Welcome to
Arrowood

By clicking Submit you verify that you are 21 years of age or older and agree to our cookie policy.

View our cookie policy

Submit

Winery Blog

Kristina Werner, Winemaker

The hills are green and the vineyards are striped with yellow mustard here in Sonoma County, thanks to the early (and welcomed) El Niño rains.  Although there’s still a long road ahead to complete drought relief, we are starting off the 2016 growing season with flowing streams and replenished soils.

Sonoma County typically receives the majority of its rainfall between the months of October and March.  The rest of the year remains dry, reducing the risk of rot and fungal disease in the vineyard during the most critical times of the growing season.  During these dry months, we are able to control the amount of water that the vines get through drip irrigation.  In the past few years, the wine industry has made a huge effort in water conservation and more technology has become available to determine how much water a vine needs at a given time.  At Arrowood, we use several of these technologies to help make our irrigation decisions.  In fact, a few of our vineyards are even “dry farmed,” meaning that they do not receive any water from irrigation.  What determines if a vineyard can be dry farmed or not?  Well, it’s very site-dependent: soil, climate, vine age, crop load and grape variety all impact the amount of water a particular vineyard needs.

Discussing pruning on a rainy day on Sonoma Mountain.

For Cabernet Sauvignon, the amount and timing for irrigation is especially important because of its impact on berry size.  Smaller berries produce more skin than watery pulp, which means more flavors coming from the skin and more concentration.  So when you hear that wine is made in the vineyard, there is quite a bit of truth to that.  From rainy winter walks in the vineyard to tasting the berries ripen in the fall, I’m always thinking about how to get the characteristics in the fruit that I ultimately want in the wine. 

And as for what Mother Nature has planned next for the rest of 2016, we’ll have to wait and see!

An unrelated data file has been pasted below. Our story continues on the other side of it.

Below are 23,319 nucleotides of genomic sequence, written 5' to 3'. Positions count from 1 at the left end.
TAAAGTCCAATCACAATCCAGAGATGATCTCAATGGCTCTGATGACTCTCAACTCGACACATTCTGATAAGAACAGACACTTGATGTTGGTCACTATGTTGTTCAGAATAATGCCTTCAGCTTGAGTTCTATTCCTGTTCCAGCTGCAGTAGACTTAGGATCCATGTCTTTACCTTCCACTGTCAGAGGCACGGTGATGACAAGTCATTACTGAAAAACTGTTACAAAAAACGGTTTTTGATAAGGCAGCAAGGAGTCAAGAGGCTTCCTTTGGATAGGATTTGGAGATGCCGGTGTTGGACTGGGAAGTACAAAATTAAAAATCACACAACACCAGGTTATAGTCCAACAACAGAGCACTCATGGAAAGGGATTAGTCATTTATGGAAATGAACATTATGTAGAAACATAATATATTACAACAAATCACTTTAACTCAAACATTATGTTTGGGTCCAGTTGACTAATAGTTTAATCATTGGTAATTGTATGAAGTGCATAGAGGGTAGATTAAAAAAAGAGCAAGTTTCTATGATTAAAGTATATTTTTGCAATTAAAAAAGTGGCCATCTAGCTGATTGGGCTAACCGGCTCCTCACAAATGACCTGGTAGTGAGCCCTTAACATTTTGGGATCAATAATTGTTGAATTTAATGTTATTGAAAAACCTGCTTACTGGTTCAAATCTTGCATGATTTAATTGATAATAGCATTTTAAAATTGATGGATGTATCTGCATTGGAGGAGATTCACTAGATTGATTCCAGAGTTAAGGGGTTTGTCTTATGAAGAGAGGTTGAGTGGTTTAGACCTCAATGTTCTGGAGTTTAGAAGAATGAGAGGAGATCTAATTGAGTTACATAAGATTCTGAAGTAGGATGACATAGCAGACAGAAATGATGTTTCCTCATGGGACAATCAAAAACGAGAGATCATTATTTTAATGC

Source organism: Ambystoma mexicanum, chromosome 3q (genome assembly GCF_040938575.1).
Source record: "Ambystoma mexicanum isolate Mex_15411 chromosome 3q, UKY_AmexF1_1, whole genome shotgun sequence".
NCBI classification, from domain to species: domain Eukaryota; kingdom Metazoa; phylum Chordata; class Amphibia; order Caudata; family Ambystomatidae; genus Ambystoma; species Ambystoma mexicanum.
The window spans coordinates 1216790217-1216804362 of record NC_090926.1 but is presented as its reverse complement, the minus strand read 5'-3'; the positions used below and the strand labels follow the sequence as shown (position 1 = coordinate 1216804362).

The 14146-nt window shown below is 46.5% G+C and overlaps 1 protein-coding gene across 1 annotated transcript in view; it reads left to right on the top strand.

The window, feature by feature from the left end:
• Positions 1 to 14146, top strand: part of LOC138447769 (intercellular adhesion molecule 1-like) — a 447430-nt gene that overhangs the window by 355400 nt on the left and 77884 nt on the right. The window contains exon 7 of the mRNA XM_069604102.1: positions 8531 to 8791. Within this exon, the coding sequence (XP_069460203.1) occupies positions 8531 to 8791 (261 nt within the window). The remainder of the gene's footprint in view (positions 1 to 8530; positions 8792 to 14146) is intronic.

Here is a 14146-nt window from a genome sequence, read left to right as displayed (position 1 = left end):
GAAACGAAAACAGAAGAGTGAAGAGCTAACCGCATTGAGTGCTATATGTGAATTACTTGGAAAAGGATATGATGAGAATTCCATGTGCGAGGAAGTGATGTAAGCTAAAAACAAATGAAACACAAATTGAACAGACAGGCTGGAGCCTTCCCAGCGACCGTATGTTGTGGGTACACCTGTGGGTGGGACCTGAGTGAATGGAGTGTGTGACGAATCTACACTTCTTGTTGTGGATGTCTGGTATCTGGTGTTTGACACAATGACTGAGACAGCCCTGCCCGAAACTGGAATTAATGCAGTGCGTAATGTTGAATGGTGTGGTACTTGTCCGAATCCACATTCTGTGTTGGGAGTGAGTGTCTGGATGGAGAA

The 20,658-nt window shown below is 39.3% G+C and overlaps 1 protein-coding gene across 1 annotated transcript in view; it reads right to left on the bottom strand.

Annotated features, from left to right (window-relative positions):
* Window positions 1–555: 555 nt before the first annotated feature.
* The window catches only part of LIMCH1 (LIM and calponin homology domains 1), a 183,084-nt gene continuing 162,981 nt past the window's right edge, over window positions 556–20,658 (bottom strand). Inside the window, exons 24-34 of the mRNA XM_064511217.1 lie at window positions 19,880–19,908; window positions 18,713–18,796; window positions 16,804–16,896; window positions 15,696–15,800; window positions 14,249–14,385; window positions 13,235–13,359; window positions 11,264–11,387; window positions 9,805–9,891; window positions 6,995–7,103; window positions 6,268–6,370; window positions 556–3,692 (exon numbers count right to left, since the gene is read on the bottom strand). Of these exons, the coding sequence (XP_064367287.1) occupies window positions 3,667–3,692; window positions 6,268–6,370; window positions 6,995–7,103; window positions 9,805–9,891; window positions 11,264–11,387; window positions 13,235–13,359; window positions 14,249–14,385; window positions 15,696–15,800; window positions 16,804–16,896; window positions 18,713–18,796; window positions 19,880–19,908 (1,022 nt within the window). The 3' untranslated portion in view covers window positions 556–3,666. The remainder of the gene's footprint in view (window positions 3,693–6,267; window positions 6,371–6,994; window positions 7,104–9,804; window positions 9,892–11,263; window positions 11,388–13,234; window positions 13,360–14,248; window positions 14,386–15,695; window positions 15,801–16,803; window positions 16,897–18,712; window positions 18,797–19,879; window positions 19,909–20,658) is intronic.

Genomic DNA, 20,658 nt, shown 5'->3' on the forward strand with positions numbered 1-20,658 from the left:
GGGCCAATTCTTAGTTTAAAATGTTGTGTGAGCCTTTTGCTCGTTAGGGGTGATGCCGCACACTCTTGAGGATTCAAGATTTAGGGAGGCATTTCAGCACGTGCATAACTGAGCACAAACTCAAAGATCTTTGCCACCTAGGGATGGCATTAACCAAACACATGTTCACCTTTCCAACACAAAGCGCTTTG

--Kristina 

Kristina Werner, Winemaker

One of the things I love most about winemaking is following nature through its seasons.  Now that the grapes are harvested, leaves are turning to show the beautiful fall colors and the vines are preparing themselves to start the cycle all over again.  This period of time in the vine’s cycle is called senescence, which much like harvest, came early this year.  We had a record breaking start date for harvest this year at Arrowood, with Sauvignon blanc being picked on the 14th of August.  Chardonnay closely followed, and then red varieties started trickling in.  It’s no secret that this year brought a very light crop load. 

Due to a cold spring season, the young clusters failed to pollenate and set every grape berry, therefore producing looser and lighter clusters.  However, these lower yields along with the nice warm weather during the summer and early fall produced extremely high quality fruit.  Fewer tons allowed for great attention to detail in the winery, where no matter how small, every vineyard block was kept separate.  This picture below demonstrates small lot winemaking at its finest!  Even with our top notch destemmer machine, shorter stems can remain attached to the berries.  For our top vineyards, we sort each berry after destemming in macrobins to ensure that nothing but perfect berries end up in the fermenter.

Small lot winemaking

The quality of Cabernet from all three AVAs (Knights Valley, Alexander Valley, and Sonoma Valley) was especially stunning.  As my first year working with Sonoma Valley fruit, I spent a considerable amount of early mornings in the vineyards.  I absolutely fell in love with the Smothers and Monte Rosso vineyards, working closely with the vineyard team to harvest each section of the vineyard at its peak.  The vineyard managers are so key to a successful harvest, working around the clock to ensure that the grapes seamlessly get from the thousands of vines out in the elements and into the winery.  Below is a photo of the sunrise at Smothers vineyard after crews had picked by hand on the steep terraces.

Sunrise at Smothers Vineyard

As the harvest season comes to a close, it’s also time for us at Arrowood to enjoy the fruits of our labor.  While the 2015 vintage is sleeping in barrel, I look forward to sharing the holidays with friends, family, and of course with a few bottles of Arrowood Cabernet.  Cheers to another great vintage – I look forward to sharing these wines with you in the coming years!

--Kristina

Pages